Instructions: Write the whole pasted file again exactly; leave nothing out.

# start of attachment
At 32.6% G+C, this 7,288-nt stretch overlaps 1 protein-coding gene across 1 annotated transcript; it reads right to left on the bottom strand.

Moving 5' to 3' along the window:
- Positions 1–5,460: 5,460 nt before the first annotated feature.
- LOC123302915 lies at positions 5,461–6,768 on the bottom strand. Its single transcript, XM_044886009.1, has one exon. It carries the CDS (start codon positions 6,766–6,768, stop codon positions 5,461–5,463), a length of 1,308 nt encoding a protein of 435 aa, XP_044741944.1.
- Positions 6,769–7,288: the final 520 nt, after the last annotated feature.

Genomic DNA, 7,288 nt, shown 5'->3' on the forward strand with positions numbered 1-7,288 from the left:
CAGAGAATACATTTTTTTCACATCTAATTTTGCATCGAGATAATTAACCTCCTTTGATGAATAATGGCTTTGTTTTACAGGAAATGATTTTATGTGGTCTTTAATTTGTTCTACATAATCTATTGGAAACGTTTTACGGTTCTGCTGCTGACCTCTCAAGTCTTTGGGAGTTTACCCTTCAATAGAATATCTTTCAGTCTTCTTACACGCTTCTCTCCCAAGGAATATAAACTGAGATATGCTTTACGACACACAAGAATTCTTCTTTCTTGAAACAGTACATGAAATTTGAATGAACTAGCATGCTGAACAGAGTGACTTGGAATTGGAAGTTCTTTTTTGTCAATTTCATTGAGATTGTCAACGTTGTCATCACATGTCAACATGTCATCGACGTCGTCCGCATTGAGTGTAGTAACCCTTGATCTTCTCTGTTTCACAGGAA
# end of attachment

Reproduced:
At 32.6% G+C, this 7,288-nt stretch overlaps 1 protein-coding gene across 1 annotated transcript; it reads right to left on the bottom strand.

Moving 5' to 3' along the window:
- Positions 1–5,460: 5,460 nt before the first annotated feature.
- LOC123302915 lies at positions 5,461–6,768 on the bottom strand. Its single transcript, XM_044886009.1, has one exon. It carries the CDS (start codon positions 6,766–6,768, stop codon positions 5,461–5,463), a length of 1,308 nt encoding a protein of 435 aa, XP_044741944.1.
- Positions 6,769–7,288: the final 520 nt, after the last annotated feature.

Genomic DNA, 7,288 nt, shown 5'->3' on the forward strand with positions numbered 1-7,288 from the left:
CAGAGAATACATTTTTTTCACATCTAATTTTGCATCGAGATAATTAACCTCCTTTGATGAATAATGGCTTTGTTTTACAGGAAATGATTTTATGTGGTCTTTAATTTGTTCTACATAATCTATTGGAAACGTTTTACGGTTCTGCTGCTGACCTCTCAAGTCTTTGGGAGTTTACCCTTCAATAGAATATCTTTCAGTCTTCTTACACGCTTCTCTCCCAAGGAATATAAACTGAGATATGCTTTACGACACACAAGAATTCTTCTTTCTTGAAACAGTACATGAAATTTGAATGAACTAGCATGCTGAACAGAGTGACTTGGAATTGGAAGTTCTTTTTTGTCAATTTCATTGAGATTGTCAACGTTGTCATCACATGTCAACATGTCATCGACGTCGTCCGCATTGAGTGTAGTAACCCTTGATCTTCTCTGTTTCACAGGAA